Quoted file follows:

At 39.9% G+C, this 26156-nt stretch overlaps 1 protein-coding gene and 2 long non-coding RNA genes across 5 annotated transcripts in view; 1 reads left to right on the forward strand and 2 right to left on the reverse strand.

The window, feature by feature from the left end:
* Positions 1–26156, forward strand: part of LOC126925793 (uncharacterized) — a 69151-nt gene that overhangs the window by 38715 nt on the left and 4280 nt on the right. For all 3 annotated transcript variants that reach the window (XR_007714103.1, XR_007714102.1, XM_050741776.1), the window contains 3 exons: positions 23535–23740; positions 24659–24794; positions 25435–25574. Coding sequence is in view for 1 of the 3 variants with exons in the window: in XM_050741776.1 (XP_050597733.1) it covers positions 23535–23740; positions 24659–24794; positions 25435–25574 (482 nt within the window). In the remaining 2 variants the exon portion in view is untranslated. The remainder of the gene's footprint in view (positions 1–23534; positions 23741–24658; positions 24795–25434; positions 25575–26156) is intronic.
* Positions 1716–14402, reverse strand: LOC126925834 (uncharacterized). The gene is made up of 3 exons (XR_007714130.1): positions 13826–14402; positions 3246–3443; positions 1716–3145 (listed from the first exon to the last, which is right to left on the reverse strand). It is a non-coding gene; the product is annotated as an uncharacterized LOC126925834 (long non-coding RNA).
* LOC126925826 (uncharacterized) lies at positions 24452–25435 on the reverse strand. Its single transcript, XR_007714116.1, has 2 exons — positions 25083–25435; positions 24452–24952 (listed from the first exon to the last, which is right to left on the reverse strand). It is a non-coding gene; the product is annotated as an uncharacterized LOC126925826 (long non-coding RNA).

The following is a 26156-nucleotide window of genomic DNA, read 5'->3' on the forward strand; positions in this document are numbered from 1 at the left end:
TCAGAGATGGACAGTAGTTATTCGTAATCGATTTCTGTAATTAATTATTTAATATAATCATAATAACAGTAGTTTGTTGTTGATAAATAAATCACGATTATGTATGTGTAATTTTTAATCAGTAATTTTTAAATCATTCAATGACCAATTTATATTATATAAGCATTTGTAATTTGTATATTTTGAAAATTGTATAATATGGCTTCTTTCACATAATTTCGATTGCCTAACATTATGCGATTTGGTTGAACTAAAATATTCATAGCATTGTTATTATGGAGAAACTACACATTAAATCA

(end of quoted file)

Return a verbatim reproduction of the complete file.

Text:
At 39.9% G+C, this 26156-nt stretch overlaps 1 protein-coding gene and 2 long non-coding RNA genes across 5 annotated transcripts in view; 1 reads left to right on the forward strand and 2 right to left on the reverse strand.

The window, feature by feature from the left end:
* Positions 1–26156, forward strand: part of LOC126925793 (uncharacterized) — a 69151-nt gene that overhangs the window by 38715 nt on the left and 4280 nt on the right. For all 3 annotated transcript variants that reach the window (XR_007714103.1, XR_007714102.1, XM_050741776.1), the window contains 3 exons: positions 23535–23740; positions 24659–24794; positions 25435–25574. Coding sequence is in view for 1 of the 3 variants with exons in the window: in XM_050741776.1 (XP_050597733.1) it covers positions 23535–23740; positions 24659–24794; positions 25435–25574 (482 nt within the window). In the remaining 2 variants the exon portion in view is untranslated. The remainder of the gene's footprint in view (positions 1–23534; positions 23741–24658; positions 24795–25434; positions 25575–26156) is intronic.
* Positions 1716–14402, reverse strand: LOC126925834 (uncharacterized). The gene is made up of 3 exons (XR_007714130.1): positions 13826–14402; positions 3246–3443; positions 1716–3145 (listed from the first exon to the last, which is right to left on the reverse strand). It is a non-coding gene; the product is annotated as an uncharacterized LOC126925834 (long non-coding RNA).
* LOC126925826 (uncharacterized) lies at positions 24452–25435 on the reverse strand. Its single transcript, XR_007714116.1, has 2 exons — positions 25083–25435; positions 24452–24952 (listed from the first exon to the last, which is right to left on the reverse strand). It is a non-coding gene; the product is annotated as an uncharacterized LOC126925826 (long non-coding RNA).

The following is a 26156-nucleotide window of genomic DNA, read 5'->3' on the forward strand; positions in this document are numbered from 1 at the left end:
TCAGAGATGGACAGTAGTTATTCGTAATCGATTTCTGTAATTAATTATTTAATATAATCATAATAACAGTAGTTTGTTGTTGATAAATAAATCACGATTATGTATGTGTAATTTTTAATCAGTAATTTTTAAATCATTCAATGACCAATTTATATTATATAAGCATTTGTAATTTGTATATTTTGAAAATTGTATAATATGGCTTCTTTCACATAATTTCGATTGCCTAACATTATGCGATTTGGTTGAACTAAAATATTCATAGCATTGTTATTATGGAGAAACTACACATTAAATCA